Our Technology Director created a project website using Weebly. This site served as a place where students could access any information or resources needed, where teams could record their progress, and as a place to showcase our work as we progressed throughout the year. I used the Resources section of the website to provide teams with links to articles and websites for research and documents needed.

martian6Students in science class identify Mars landforms using NASA lithographs

I’m privileged to have a working relationship with NASA Langley Research Center in Hampton, VA, which has been ongoing for the past eight years. I have attended workshops and events there, brought both teachers and students to visit, and have presented at NASA workshops and events in the area. To give the teachers a working knowledge of Mars and current and future exploration, I arranged a workshop at LRC. The education specialists there designed two days of speakers, tours, and activities centered on our Mars Project with the highlight being a tour of the inflatable habitat facility. In February, we were able to share the Langley habitat facility with our middle school students through a virtual tour and question and answer session with the scientists there. In addition, NASA Ambassadors presented to students and faculty on two occasions to introduce the project, highlighting Mars and what it will take to put man on the planet.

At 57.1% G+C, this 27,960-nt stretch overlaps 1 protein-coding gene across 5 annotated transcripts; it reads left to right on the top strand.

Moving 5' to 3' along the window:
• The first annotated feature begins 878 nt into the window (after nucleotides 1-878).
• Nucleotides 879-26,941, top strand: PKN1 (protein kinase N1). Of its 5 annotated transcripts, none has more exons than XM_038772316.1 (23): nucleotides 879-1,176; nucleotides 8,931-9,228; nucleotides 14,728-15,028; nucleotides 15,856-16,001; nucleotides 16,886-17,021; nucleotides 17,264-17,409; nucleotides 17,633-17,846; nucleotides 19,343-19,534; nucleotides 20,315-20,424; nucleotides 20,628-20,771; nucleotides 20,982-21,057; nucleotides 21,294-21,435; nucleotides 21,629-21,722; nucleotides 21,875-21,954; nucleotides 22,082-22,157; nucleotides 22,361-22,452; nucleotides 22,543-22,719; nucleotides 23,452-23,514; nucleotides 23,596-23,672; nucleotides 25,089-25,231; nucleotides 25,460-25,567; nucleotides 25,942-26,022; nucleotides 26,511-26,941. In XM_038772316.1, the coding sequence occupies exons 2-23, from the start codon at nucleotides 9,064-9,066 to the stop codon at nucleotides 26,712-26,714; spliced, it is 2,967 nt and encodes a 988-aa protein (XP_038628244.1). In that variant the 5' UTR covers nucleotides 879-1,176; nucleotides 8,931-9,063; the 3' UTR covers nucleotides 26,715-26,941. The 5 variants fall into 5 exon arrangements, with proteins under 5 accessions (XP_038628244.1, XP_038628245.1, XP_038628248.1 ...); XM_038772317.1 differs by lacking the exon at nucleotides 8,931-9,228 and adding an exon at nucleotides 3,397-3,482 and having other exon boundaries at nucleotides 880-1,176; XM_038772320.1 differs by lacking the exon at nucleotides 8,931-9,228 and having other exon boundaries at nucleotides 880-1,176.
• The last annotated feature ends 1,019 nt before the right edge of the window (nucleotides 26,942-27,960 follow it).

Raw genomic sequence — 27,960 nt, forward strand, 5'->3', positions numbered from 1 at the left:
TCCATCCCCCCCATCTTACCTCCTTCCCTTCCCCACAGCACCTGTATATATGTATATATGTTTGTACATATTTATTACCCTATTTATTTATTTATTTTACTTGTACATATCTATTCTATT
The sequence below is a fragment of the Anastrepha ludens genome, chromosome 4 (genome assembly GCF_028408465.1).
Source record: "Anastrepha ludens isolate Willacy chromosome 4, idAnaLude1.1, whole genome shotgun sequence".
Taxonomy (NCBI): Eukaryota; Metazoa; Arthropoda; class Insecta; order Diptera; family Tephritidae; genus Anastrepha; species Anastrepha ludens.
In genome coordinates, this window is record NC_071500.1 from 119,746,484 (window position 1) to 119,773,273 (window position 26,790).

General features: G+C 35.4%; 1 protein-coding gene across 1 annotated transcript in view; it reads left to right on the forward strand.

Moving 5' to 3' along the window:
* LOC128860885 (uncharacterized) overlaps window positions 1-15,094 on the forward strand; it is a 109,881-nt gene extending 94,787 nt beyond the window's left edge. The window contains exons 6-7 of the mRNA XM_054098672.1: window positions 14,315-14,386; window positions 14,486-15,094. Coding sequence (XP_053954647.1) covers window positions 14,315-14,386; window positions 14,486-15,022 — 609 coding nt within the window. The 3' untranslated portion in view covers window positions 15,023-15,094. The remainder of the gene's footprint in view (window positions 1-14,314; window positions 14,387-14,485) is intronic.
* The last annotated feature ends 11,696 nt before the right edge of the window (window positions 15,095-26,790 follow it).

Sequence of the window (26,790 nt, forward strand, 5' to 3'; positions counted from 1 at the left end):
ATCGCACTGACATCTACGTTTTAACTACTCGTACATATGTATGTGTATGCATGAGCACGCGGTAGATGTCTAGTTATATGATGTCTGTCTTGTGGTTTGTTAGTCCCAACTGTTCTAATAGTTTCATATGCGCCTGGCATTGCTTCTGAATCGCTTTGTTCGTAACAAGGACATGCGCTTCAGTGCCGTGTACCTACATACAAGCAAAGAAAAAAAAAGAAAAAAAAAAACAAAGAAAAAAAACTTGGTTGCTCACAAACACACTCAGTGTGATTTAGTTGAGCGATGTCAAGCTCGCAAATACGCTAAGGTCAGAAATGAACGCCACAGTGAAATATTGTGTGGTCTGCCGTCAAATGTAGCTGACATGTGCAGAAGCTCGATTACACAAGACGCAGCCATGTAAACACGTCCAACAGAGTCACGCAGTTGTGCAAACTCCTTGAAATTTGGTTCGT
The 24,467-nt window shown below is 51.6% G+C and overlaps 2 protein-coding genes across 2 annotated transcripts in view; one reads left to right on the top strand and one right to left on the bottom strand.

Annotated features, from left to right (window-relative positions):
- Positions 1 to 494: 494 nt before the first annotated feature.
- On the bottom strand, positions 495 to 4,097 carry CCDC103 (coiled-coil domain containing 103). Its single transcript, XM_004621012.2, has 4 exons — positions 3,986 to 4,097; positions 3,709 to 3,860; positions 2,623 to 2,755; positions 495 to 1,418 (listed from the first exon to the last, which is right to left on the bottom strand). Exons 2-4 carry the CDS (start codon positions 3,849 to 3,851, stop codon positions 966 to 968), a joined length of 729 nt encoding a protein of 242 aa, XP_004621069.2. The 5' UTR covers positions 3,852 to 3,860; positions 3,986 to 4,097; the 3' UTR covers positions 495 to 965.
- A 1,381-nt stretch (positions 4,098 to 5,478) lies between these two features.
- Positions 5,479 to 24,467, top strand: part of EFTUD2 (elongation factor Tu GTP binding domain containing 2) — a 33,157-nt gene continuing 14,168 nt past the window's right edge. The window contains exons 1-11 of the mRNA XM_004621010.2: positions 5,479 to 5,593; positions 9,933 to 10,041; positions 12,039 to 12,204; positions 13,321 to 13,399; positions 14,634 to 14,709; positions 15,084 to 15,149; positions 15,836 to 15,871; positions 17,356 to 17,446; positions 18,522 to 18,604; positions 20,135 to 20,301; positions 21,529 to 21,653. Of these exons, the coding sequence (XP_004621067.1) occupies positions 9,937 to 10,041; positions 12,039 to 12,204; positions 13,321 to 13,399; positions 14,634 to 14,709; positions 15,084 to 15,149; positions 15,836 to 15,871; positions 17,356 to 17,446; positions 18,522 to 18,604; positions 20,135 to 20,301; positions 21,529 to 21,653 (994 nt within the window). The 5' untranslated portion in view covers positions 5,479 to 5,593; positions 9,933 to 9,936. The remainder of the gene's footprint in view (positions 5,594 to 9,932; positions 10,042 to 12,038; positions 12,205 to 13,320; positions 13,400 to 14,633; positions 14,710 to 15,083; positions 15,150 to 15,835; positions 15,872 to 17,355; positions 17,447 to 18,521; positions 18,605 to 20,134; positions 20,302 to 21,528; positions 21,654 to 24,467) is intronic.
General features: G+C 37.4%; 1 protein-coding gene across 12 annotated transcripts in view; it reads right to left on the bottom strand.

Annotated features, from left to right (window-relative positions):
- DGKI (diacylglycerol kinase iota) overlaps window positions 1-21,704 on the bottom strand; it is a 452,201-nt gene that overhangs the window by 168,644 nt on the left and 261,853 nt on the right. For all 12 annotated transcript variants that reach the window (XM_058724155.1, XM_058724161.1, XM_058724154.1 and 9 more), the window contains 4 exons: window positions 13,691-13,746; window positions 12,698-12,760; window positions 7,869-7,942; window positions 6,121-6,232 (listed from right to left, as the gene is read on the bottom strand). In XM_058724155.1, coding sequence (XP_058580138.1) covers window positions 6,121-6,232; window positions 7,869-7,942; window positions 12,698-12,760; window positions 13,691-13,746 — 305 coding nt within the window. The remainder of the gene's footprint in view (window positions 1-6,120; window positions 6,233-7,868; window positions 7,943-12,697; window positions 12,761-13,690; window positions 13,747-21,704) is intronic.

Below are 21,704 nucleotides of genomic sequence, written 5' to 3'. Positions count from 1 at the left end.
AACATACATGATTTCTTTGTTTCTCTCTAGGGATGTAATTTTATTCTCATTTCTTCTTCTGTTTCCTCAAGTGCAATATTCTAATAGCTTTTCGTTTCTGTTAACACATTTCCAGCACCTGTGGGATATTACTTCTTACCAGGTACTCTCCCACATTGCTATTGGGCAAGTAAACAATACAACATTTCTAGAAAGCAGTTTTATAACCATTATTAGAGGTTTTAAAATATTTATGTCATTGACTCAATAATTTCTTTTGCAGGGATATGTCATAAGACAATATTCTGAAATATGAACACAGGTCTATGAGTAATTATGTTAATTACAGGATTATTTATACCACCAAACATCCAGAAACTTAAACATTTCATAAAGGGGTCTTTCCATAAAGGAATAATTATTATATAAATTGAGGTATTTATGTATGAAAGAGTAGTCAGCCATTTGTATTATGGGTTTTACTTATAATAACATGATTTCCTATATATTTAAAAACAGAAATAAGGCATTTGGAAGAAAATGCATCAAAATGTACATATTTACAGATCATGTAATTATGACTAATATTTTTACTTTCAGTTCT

NASA resources were used in various classrooms to supplement STEM Time:

  • Language Arts: students read articles pertaining to the topic. Students in sixth grade read the novel Mars: You Decide How to Survive. Seventh grade read Enders Game and eighth grade read the Classroom Edition of The Martian
  • Math: students explored Mars through various problem-based learning activities and design challenges including spacesuits and parachute systems
  • Science: students used NASA lithographs to explore surface features on the planet and learned about past and present missions
  • Social Studies: students explored the history of space exploration
  • Tech and Engineering: students built landers and rovers